Yet another study shows the potential usefulness of marijuana’s cannabinoids to treat ALS.
Cannabidiol Modulates Genes Linked with Amyotrophic Lateral Sclerosis is the partial title of a new article accepted for publication by the Journal of Cellular Biology. ALS, amyotrophic lateral sclerosis, aka Lou Gehrig’s disease, is a miserable neuromuscular condition, terribly disabling and nearly always fatal. Like other degenerative, inflammatory diseases, ALS is associated with a demon’s brew of “oxidative stress, mitochondrial dysfunction, and excitotoxicity.”
Perhaps this century’s best know sufferer of ALS is physicist and cosmologist Steven Hawking. Defying the odds, Hawking has lived with this disease for nearly half a century. The ALS pathology has destroyed nerves controlling his muscles. As the nerves wasted, so did the muscles, confining Hawking to a wheelchair and robbing him of speech. But while these motor neurons have decayed, the cerebral neurons in his brain have soared into realms of thought few other humans have attained. He ponders, and rigorously researches, the biggest questions of space and time, black holes, and possible alien life. He cannot stand, yet he stands on the shoulders of Einstein, Copernicus, and Galileo.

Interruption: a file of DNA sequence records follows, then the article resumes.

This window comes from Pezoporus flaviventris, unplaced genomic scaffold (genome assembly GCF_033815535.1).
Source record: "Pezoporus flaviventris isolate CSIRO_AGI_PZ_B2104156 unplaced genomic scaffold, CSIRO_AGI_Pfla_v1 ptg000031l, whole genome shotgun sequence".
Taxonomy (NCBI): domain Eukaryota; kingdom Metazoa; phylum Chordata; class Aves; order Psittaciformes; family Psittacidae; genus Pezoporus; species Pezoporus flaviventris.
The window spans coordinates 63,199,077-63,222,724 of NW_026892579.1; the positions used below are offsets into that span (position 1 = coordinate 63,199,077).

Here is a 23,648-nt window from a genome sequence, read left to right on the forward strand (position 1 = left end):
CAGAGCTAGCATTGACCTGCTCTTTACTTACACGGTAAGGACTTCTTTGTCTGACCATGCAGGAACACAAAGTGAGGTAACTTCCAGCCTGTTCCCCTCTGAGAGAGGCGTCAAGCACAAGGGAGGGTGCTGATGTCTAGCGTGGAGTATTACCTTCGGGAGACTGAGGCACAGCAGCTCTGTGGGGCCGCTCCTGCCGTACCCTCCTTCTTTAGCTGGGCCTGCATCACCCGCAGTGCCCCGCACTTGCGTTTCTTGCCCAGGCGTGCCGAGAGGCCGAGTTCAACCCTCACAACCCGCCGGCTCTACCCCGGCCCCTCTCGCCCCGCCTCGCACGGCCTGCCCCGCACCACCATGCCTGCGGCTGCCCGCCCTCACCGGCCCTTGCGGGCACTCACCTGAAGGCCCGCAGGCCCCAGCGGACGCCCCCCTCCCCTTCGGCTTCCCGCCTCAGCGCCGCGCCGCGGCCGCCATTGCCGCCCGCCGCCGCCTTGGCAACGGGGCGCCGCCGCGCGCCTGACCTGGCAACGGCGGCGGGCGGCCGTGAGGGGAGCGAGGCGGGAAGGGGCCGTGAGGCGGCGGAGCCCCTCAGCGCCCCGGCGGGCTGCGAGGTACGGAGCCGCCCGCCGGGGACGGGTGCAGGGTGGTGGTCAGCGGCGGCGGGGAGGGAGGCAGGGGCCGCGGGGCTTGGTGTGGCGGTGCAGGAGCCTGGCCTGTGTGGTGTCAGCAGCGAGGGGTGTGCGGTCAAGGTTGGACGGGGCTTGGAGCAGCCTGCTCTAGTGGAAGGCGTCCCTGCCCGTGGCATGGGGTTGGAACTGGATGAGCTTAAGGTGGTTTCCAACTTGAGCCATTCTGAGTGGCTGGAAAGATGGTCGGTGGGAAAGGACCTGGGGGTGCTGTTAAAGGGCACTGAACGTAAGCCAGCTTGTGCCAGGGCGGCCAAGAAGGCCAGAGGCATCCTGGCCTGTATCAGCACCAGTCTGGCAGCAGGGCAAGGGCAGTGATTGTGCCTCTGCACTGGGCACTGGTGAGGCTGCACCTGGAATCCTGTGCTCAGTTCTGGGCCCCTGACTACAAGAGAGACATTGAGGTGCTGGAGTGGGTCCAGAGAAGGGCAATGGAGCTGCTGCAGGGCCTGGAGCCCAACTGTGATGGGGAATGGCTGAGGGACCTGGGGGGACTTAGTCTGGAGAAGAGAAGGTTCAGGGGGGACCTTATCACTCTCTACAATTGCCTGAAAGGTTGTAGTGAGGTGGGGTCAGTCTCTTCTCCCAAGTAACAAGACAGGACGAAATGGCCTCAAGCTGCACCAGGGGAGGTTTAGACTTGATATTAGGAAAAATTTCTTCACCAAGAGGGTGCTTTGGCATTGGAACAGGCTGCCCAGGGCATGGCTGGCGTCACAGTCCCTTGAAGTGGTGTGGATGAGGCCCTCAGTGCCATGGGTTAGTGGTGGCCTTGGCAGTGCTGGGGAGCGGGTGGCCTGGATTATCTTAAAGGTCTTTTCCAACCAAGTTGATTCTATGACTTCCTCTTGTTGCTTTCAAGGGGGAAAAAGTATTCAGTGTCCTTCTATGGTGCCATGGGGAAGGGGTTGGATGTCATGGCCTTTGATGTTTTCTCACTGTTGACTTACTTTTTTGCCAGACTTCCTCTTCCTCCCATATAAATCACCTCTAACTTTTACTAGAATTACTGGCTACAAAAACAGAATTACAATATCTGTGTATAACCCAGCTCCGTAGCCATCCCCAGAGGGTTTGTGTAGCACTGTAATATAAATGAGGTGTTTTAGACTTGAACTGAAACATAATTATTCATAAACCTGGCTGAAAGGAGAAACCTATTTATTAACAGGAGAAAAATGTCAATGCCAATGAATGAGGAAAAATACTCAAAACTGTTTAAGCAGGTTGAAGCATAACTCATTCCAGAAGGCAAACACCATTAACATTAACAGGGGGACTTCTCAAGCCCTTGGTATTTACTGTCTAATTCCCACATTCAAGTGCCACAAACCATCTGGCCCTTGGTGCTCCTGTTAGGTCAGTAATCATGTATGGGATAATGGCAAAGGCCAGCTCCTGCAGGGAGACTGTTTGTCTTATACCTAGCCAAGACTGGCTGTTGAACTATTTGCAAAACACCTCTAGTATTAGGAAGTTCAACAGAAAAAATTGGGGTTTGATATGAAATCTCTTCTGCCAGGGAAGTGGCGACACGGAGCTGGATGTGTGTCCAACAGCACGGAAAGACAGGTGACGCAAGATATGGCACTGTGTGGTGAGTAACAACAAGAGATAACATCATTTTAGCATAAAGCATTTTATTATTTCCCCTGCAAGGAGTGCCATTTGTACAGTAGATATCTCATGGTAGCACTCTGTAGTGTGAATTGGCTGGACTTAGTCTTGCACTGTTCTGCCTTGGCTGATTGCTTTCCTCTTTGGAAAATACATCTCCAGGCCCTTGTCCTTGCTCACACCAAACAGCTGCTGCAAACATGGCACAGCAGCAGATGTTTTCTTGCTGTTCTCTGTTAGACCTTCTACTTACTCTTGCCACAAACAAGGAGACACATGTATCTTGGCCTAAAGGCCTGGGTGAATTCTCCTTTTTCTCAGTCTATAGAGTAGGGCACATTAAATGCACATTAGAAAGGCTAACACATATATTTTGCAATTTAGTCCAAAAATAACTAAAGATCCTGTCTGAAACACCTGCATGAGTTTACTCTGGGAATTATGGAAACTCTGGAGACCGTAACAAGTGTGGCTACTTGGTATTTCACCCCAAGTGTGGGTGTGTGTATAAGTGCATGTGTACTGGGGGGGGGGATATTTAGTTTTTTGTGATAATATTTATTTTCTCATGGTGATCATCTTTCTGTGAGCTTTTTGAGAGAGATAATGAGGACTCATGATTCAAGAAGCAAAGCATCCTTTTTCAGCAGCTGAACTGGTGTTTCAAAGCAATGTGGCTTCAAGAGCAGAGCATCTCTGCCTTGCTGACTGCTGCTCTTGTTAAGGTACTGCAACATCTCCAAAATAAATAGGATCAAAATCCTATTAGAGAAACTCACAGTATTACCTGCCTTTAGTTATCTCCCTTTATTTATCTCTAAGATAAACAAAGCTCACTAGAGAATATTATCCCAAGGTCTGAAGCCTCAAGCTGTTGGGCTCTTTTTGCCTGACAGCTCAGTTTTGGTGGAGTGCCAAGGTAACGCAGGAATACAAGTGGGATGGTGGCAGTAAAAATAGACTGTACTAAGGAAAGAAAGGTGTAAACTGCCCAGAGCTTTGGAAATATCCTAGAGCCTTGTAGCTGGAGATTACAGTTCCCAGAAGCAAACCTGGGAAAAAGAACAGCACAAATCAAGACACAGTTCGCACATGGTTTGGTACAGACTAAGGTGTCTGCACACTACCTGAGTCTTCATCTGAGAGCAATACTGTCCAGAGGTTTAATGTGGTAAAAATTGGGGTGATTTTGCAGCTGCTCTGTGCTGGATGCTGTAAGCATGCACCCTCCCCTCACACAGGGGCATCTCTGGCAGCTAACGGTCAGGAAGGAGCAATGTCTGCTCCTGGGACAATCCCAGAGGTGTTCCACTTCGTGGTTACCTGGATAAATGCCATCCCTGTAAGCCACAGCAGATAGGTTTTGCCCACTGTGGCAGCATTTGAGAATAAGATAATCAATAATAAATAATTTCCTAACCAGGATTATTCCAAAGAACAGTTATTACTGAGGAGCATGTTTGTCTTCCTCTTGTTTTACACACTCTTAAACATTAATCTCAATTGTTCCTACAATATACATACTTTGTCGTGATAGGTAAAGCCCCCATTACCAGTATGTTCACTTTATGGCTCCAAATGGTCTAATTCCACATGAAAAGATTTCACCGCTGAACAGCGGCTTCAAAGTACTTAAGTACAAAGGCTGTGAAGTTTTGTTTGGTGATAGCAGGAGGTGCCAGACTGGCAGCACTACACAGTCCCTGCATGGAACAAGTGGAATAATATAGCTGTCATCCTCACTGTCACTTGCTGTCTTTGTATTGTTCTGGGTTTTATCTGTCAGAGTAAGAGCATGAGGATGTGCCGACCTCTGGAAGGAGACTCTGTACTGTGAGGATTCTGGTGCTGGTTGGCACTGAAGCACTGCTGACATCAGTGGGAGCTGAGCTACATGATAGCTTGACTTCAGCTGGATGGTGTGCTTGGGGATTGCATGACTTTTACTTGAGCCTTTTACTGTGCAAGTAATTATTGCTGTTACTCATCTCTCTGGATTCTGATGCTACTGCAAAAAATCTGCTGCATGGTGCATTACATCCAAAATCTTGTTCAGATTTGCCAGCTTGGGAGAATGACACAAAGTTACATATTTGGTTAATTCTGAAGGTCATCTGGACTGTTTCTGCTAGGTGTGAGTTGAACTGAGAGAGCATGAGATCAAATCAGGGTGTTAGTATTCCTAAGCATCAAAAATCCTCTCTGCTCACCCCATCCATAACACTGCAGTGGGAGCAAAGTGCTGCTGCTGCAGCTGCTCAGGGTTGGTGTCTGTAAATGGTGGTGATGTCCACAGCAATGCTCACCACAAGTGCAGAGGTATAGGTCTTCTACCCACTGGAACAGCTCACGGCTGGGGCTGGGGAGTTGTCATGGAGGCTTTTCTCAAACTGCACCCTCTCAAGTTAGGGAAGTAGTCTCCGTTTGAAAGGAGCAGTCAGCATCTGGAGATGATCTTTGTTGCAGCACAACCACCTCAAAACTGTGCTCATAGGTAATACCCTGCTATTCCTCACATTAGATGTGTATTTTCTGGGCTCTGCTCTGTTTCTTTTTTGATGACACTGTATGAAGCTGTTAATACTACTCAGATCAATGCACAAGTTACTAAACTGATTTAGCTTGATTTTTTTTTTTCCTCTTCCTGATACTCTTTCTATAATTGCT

A desire to conquer this cruel disease recently inspired many a Facebook video of a volunteer enduring drenching in the ALS Bucket Challenge. Perhaps they may find another glimmer of hope in this research.
Intriguingly, this in vitro study shows that CBD, or cannabidiol, modulates gene expression in stem cells (human gingiva-derived mesenchymal stromal cells (hGMSCs)) “connected with ALS pathology.”
The researchers gave reason for their research choice of CBD in their abstract:
Cannabidiol, a non-psychotrophic cannabinoid, has been demonstrated as a potent anti-inflammatory and neuroprotective agent in neurological preclinical models.
The research demonstrates yet another way CBD and other molecules from cannabis deliver innovative new tools for medical researchers and hope for those suffering neurodegenerative disorders.